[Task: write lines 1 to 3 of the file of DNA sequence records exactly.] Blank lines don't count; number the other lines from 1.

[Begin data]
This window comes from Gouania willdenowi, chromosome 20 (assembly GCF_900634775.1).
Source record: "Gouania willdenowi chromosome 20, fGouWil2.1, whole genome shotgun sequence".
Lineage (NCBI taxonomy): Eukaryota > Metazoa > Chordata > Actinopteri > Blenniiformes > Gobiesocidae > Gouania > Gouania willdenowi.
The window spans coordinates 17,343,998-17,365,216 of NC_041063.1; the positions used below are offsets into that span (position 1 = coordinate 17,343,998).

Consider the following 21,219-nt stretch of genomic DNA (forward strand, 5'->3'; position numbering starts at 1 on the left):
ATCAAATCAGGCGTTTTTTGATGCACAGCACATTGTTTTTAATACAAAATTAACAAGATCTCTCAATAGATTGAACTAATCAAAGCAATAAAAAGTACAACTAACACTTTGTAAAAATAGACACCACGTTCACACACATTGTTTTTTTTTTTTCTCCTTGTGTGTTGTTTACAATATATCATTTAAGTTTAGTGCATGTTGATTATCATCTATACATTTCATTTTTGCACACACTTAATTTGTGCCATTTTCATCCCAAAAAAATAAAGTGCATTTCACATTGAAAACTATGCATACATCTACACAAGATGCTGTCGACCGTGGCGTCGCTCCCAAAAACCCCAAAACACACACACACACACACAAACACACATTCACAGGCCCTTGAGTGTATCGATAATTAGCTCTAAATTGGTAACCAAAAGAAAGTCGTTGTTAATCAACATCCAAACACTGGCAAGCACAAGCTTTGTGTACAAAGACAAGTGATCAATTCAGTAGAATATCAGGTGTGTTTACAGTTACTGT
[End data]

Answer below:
This window comes from Gouania willdenowi, chromosome 20 (assembly GCF_900634775.1).
Source record: "Gouania willdenowi chromosome 20, fGouWil2.1, whole genome shotgun sequence".
Lineage (NCBI taxonomy): Eukaryota > Metazoa > Chordata > Actinopteri > Blenniiformes > Gobiesocidae > Gouania > Gouania willdenowi.